How to Perform in Clutch Game-Time Moments
Performing under pressure… Being clutch… Making the big play… Hitting the winning shot…
This is what makes sports exciting for athletes.
When athletes are young and they are playing in their backyards, they dream up scenarios where their last ditch heroic efforts turn the tide and win the game in dramatic fashion.
Yet, when athletes become older, fear sets in and they don’t to take on that role of taking that clutch shot.
Some athletes get swallowed up by the moment and falter under the competitive pressure.
What makes an athlete clutch?
What are the characteristics that separate those athletes who want the game in their hands in the closing moments and those athletes who want to defer to other athletes towards the end of a game?
First of all, being clutch doesn’t mean always making the final shot to win the game or hitting the landing perfectly or striking out the side in the ninth inning.
Being clutch is not backing down from the inevitable pressure that surrounds an athlete when the game is on the line.
Being clutch is feeling the pressure and performing anyway regardless of the possible result.
Being clutch is feeling intensity, but not nerves and the ability to focus and perform up to your ability no matter the game situation.
To better understand the mindset of being clutch, let’s examine the mindset of NBA Portland Trail Blazers All-Star Damian Lillard.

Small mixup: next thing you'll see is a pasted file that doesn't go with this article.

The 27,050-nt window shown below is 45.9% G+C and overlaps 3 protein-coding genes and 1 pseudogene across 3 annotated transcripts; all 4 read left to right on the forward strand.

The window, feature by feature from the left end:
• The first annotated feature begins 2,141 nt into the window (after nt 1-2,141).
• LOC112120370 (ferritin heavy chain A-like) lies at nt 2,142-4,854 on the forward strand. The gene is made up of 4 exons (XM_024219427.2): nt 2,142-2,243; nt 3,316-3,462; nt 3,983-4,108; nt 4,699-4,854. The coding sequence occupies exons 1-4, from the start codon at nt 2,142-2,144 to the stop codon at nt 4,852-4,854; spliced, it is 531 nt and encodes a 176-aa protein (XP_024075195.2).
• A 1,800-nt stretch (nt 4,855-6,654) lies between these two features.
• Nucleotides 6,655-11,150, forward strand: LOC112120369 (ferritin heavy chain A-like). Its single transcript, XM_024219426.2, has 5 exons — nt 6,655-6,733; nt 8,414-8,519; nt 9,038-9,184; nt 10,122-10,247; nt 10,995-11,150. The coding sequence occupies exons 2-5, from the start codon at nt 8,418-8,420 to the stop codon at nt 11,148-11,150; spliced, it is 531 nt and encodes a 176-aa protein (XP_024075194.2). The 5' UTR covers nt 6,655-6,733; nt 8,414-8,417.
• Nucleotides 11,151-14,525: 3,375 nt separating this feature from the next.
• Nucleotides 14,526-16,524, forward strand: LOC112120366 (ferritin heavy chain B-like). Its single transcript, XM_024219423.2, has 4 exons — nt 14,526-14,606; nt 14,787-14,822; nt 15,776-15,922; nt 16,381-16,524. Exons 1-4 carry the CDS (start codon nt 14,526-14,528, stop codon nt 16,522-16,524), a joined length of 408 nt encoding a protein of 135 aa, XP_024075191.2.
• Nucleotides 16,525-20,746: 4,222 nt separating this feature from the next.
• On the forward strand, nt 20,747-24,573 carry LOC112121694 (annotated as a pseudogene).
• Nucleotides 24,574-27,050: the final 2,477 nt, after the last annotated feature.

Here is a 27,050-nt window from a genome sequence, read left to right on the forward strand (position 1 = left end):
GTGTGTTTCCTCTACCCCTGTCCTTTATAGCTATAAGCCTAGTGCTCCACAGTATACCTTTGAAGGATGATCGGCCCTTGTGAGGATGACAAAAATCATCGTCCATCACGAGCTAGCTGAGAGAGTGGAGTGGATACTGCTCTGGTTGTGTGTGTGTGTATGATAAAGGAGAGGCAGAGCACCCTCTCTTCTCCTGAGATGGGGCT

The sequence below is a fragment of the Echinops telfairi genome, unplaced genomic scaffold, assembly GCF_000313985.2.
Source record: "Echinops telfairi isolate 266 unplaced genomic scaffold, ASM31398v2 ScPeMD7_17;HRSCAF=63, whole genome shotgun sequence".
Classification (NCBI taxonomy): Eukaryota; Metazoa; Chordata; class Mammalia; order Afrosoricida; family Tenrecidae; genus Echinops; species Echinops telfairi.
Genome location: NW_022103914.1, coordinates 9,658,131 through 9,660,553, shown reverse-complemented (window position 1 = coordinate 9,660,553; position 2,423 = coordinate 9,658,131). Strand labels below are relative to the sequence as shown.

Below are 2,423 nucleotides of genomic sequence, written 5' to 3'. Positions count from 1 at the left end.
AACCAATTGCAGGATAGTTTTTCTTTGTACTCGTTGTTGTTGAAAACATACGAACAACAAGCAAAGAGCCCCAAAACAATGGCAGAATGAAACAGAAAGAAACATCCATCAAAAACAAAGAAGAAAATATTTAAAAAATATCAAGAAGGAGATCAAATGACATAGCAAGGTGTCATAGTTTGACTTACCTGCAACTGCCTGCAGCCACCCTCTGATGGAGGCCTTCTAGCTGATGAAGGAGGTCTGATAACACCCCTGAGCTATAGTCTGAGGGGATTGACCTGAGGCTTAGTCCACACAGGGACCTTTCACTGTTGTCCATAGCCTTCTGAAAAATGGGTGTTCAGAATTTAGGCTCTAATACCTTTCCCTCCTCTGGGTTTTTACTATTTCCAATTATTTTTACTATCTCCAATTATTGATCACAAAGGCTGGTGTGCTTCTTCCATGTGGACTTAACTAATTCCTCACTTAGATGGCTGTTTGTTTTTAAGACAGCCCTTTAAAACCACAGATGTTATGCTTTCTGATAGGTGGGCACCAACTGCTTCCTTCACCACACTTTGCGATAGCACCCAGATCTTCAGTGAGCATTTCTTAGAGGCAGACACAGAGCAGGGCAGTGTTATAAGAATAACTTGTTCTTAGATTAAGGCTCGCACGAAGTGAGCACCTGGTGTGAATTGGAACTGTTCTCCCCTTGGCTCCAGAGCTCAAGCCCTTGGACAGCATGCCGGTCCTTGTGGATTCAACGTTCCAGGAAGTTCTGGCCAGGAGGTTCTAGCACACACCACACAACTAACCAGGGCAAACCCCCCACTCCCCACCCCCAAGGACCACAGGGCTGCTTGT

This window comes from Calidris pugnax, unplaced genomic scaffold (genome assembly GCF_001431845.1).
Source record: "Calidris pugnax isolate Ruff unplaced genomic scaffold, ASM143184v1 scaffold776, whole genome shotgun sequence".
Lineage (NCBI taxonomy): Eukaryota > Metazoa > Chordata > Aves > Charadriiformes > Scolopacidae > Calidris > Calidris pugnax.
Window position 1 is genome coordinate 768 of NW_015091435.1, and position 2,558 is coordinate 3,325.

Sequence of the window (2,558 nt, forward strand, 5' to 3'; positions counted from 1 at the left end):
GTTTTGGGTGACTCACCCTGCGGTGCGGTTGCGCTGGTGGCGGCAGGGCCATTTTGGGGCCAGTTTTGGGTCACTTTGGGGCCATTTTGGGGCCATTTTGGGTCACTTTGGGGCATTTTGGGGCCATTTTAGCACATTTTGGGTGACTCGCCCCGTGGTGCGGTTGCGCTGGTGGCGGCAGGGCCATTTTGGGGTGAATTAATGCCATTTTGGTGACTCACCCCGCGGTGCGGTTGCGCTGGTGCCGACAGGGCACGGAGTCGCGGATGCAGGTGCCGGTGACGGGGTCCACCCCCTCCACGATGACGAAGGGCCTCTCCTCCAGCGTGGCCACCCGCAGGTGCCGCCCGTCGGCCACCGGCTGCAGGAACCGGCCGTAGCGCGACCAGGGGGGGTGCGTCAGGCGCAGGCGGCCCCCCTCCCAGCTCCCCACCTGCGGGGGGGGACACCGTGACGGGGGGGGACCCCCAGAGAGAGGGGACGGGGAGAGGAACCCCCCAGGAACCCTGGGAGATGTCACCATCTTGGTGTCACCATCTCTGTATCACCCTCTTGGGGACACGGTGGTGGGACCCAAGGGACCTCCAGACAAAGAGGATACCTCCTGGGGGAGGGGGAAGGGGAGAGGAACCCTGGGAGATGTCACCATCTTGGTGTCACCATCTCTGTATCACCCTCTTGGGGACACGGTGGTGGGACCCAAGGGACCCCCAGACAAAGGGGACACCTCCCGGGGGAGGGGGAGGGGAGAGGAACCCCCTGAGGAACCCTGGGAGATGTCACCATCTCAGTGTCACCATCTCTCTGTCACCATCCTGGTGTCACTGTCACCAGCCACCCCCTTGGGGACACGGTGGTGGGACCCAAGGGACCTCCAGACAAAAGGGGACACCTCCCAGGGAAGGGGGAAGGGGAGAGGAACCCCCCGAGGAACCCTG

Lillard has averaged 23.1 points per game during his six-year career and roughly 27 points per game in the last two seasons.
Last season, Lillard was named as the most clutch player, receiving the National Basketball Player Association Mr. Clutch award nominated from his fellow players.
In 151 clutch minutes (less than five minutes remaining in the 4th quarter or overtime and neither team ahead by more than five points) Lillard has scored 127 points.
Lillard reflected on what has helped him perform in clutch moments and he pointed to an incident when he was younger that helped cope with the sense of pressure to perform in closing minutes of a game.
LILLARD: “I remember in the eighth grade I had a game winning shot. I think we were down by two. I hit a three-pointer with one second left and I took my jersey off and started celebrating. It was one second left and I got a tech and the other team got two free throws. We ended up losing the game by one and that was the worst thing that could ever happen.”
To put it another way, a loss is the worst that could happen and nothing more.
LILLARD: “I’ve had a lot of moments where something just didn’t go my way at the time that I needed it to in a game. It just made me not fear what the outcome would be… I think it just made me more calm in those situations and it’s just going to be what it’s going to be.”
What helps an athlete perform best in the clutch?
Being more calm.
What helps an athlete to stay calm?
Not worrying about results.
Being calm frees you up to play and to focus like you normally would which increases your ability to perform your best despite the circumstances.
The truth is, you can be clutch if you can let go of what could happen and just play the game with trust in your skills.
How to Perform in Clutch Moments:
First, you need to realize sports are not life-or-death. It’s just a game.
Second, don’t define the moment as clutch and attach significance to the outcome.
Next, you need to know that being clutch doesn’t mean hitting the mark every time but making the attempt to hit the mark.
Fostering a “clutch” mindset is a matter of staying grounded in the moment, minimizing the “fear,” and managing expectations.
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